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 / Science
New ScientistNew Scientist

New Scientist 26-oct-19

New Scientist covers the latest developments in science and technology that will impact your world. New Scientist employs and commissions the best writers in their fields from all over the world. Our editorial team provide cutting-edge news, award-winning features and reports, written in concise and clear language that puts discoveries and advances in the context of everyday life today and in the future.

United Kingdom
New Scientist Ltd
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51 Issues


2 min.
the power to transform

IN HALF a century, the internet has transformed society. Billions of us can connect at the touch of a button. Access to information, banks, shops and memes has never been easier. The world has changed dramatically and continues to do so in ways we couldn’t have imagined. As we celebrate the 50th anniversary of the first message sent across the precursor of the internet (see page 34), we salute the ingenuity of the people who built it, built it to last and built it to be freely available for all – not least Vint Cerf, co-author of the rules that run the internet, who we interview on page 42. The internet isn’t without downsides. It has unleashed forces that undermine things we hold dear. By design, it has no central authority, and…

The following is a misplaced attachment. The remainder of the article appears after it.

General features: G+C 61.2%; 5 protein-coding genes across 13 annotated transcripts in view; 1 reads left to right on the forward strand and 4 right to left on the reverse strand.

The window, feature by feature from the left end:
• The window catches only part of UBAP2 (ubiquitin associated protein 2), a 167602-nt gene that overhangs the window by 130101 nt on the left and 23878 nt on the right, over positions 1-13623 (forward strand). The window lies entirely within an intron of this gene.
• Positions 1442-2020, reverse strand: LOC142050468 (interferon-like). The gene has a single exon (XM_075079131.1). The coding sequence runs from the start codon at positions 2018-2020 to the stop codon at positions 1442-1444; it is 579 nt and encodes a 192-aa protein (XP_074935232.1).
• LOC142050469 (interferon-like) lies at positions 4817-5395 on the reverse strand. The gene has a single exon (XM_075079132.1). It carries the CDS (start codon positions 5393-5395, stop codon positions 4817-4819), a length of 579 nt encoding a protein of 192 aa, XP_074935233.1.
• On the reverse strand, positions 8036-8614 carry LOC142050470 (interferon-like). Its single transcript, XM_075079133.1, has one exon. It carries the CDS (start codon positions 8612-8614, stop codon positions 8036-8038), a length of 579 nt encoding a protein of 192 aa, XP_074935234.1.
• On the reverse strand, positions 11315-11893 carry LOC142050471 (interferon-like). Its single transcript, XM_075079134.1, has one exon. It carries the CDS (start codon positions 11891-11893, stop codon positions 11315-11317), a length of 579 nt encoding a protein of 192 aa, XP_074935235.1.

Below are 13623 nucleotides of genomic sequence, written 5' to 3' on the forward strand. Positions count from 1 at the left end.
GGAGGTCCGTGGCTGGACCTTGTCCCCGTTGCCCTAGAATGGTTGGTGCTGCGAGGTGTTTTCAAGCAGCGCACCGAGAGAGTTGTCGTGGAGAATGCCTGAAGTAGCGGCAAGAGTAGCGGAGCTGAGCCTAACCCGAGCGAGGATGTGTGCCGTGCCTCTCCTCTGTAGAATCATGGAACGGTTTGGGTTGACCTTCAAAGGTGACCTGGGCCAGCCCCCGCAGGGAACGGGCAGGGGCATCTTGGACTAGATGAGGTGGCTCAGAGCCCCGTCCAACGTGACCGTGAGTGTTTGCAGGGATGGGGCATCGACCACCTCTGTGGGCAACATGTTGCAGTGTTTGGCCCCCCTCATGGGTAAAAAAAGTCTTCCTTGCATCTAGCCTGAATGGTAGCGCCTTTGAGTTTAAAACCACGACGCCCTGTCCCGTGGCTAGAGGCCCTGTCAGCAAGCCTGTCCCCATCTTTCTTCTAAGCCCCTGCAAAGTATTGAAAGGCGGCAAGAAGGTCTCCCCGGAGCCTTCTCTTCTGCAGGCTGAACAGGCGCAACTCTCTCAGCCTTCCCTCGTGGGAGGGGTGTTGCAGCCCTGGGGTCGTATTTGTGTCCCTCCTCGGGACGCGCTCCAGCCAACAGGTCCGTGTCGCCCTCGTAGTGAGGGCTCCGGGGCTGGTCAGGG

1 min.
new scientist

PUBLISHING & COMMERCIAL Display advertising Tel +44 (0)20 7611 1291 Email displayads@newscientist.com Commercial director Chris Martin Display sales manager Justin Viljoen Lynne Garcia, Bethany Stuart, Henry Vowden, (ANZ) Richard Holliman Recruitment advertising Tel +44 (0)20 7611 1204 Email nssales@newscientist.com Recruitment sales manager Mike Black Nicola Cubeddu, Viren Vadgama, (US) Jeanne Shapiro New Scientist Live Tel +44 (0)20 7611 1245 Email live@newscientist.com Events director Adrian Newton Creative director Valerie Jamieson Event manager Henry Gomm Sales director Jacqui McCarron Exhibition sales manager Rosie Bolam Marketing manager Katie Cappella Events team support manager Rose Garton Marketing executive Jessica Lazenby-Murphy Marketing Head of campaign marketing James Nicholson Poppy Lepora Head of customer experience Emma Robinson Head of data analytics Tom Tiner Web development Maria Moreno Garrido, Tom McQuillan, Amardeep Sian MANAGEMENT Chief executive Nina Wright Finance director Jenni Prince Chief technology officer Chris Corderoy Marketing director Jo Adams Human resources Shirley Spencer HR coordinator Serena Robinson Facilities manager Ricci Welch Executive assistant Lorraine Lodge Receptionist Alice Catling Non-exec chair Bernard Gray Senior…

2 min.
abortion laws relaxed